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Old Glasgow Pubs by john gorevan


Boar's Head Inn.

Marshall Lane, Off the Gallowgate.

exterior view of what the Boar's Head Inn would look like

This image is what the Boar's Head Inn would have looked like in the 1880s.

Marshall Lane was situated a few yards west from the popular Hielan Jessie on the Gallowgate. This very narrow lane occupied small shops, two taverns and it is said that the first Roman Catholic Church and school in Glasgow which was demolished in March 1904. Sometimes the Lane was called Marshall Street.

The two taverns that sat in Marshall Lane were the Boar's Head Inn and the Union Tavern. In 1825 the shop was then the Union Tavern was kept by Andrew McEvoy, the place may have appeared as a kind of side show to the prosperous Boar’s Head Inn.

The host and proprietor of the Boar’s Head in the late 1800s and later had the rather unique bit of good fortune to have himself and house perpetuated in place names, for the lane in 1904 bears both names the older natives using the term Boar’s Head Lane.

Marshall’s Inn as the locals would call it and stable yard in 1904 was as good repair as ever they were, but the licence to purvey intoxicants is gone, and the manufacturer of tin goods has succeeded. As for the Union Tavern, with its quaint double door and bow windows, it is closed for ever.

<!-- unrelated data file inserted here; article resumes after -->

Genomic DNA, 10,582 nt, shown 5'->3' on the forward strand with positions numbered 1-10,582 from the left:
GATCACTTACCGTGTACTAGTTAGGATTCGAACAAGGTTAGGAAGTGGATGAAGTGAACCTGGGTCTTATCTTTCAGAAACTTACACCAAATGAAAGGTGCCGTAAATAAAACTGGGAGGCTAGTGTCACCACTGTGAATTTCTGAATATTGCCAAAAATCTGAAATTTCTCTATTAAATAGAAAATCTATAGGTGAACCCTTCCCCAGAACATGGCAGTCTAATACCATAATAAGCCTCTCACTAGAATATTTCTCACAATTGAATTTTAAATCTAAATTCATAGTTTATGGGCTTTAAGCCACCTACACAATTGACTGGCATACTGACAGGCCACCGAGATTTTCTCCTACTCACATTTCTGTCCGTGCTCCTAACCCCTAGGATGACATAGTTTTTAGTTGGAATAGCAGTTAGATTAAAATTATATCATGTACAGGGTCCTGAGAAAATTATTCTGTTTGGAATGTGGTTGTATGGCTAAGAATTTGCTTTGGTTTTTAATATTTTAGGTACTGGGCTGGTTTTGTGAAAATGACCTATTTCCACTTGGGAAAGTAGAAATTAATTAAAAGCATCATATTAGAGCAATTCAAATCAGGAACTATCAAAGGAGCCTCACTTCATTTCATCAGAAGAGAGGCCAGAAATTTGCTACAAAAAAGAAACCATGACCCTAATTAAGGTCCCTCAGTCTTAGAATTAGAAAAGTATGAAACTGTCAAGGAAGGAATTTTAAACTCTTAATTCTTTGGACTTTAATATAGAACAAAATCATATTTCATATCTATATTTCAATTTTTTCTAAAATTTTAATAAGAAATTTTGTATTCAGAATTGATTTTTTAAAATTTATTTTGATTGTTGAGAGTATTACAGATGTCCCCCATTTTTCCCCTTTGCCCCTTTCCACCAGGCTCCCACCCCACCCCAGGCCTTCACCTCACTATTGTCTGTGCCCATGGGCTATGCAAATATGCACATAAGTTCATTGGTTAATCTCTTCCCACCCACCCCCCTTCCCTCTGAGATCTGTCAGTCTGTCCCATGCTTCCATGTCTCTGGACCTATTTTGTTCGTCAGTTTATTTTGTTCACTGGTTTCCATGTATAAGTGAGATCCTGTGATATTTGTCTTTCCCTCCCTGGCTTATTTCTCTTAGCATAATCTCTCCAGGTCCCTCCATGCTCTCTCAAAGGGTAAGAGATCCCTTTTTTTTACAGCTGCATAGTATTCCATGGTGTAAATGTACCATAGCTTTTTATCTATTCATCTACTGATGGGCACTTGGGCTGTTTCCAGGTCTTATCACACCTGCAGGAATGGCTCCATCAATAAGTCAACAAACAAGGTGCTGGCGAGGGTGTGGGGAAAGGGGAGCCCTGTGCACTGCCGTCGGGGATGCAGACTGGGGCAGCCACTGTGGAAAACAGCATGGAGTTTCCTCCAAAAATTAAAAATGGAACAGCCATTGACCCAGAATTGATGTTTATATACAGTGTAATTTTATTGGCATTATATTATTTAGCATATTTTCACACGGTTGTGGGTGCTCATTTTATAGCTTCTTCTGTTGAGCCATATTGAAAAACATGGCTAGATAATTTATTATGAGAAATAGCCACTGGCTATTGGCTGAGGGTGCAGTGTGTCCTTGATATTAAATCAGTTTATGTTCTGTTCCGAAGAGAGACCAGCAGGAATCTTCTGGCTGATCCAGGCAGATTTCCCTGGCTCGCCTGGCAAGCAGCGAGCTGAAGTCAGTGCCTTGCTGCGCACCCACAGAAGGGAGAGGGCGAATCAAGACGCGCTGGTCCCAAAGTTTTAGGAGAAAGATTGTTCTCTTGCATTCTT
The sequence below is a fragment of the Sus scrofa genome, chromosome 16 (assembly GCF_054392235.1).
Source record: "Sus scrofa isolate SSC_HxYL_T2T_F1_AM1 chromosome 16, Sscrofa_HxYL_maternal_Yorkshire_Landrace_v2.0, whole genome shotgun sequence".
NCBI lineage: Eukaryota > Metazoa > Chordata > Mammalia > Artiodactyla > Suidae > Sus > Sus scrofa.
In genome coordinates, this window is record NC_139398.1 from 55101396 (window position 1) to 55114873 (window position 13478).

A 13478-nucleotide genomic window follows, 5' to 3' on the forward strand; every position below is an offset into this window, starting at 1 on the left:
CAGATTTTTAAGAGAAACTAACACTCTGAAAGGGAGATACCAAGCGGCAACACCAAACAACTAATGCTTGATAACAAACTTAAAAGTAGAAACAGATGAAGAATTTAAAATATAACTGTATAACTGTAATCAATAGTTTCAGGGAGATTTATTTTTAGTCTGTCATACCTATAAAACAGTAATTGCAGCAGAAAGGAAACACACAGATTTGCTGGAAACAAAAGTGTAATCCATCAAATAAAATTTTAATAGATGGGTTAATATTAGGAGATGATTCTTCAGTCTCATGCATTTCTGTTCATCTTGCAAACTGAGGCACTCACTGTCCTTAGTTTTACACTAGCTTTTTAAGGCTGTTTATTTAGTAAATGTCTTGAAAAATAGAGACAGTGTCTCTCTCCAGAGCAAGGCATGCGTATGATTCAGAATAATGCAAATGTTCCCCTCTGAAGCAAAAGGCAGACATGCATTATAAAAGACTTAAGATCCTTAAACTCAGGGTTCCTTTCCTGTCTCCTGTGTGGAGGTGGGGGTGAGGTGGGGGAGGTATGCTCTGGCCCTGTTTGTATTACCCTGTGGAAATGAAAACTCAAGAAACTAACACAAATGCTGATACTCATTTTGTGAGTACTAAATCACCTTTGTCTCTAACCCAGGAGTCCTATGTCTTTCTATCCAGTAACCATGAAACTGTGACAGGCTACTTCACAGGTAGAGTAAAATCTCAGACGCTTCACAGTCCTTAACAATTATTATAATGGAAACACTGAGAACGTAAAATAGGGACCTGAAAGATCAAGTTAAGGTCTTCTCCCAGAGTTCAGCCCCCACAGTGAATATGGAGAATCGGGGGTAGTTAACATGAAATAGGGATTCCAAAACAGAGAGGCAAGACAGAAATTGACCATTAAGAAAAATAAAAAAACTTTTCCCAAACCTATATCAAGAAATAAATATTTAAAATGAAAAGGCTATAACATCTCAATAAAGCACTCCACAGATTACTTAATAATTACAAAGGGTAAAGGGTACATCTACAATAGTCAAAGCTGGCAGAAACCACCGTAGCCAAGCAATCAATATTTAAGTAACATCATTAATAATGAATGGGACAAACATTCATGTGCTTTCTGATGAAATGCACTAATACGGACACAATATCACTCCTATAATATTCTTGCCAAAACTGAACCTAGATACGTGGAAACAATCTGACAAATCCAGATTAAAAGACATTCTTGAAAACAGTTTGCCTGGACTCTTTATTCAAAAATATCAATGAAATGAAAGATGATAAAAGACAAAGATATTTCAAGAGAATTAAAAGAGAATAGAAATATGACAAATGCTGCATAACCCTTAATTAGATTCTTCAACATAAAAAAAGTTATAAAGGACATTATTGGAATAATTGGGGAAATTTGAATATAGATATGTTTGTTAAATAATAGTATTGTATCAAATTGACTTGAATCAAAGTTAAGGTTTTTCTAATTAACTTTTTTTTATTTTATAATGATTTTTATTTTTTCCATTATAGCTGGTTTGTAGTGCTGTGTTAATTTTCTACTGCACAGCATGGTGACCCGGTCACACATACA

For many years the old tavern was used for the sale of various kinds of merchandise, but the faction for dealing in little shops situated in lanes, seems to be passing away.
But it still possesses the small importance of being the last of its kind.

In the narrow street which survive in many towns in Scotland till the 1860s, these old time shop fronts added not a little to the picturesqueness of the street architecture. Marshall's Inn was in its day the aristocratic military rendezvous and was patronized chiefly by sergeants and corporals from the barracks on the opposite side of the Gallowgate.

An etiquette was observed in its tap-room similar to what would have obtained in a London licensed house of the same class. Private soldiers were the customers of less high toned places of the western Gallowgate district.

Boar’s Head Inn on the east side of Marshall Street off Gallowgate which is now used as a tinsmiths shop in 1904 with three rooms and kitchen house above the 71st Infantry regiment (better known as the “The Glasgow Keelie’s) were located in the neighbouring barracks and used to gather here and fight their battles over again.

The landlady grazed her cows on the green, and when youngster’s accompanied their parents to the Boar’s Head inn were always treated to a complimentary glass of milk.

Sergt. Monk, of the Royal Horse Artillery, who recruited here and died only recently, had many a story to tell of it as a military rendezvous, and often the old veteran said as a young soldier had he sat in the snug little parlour and discussed oat-cake and cheese and sweet ale, the bitter beer of those days.

The old building opposite which formed the first Roman Catholic Church and school in Glasgow was demolished in March 1904.


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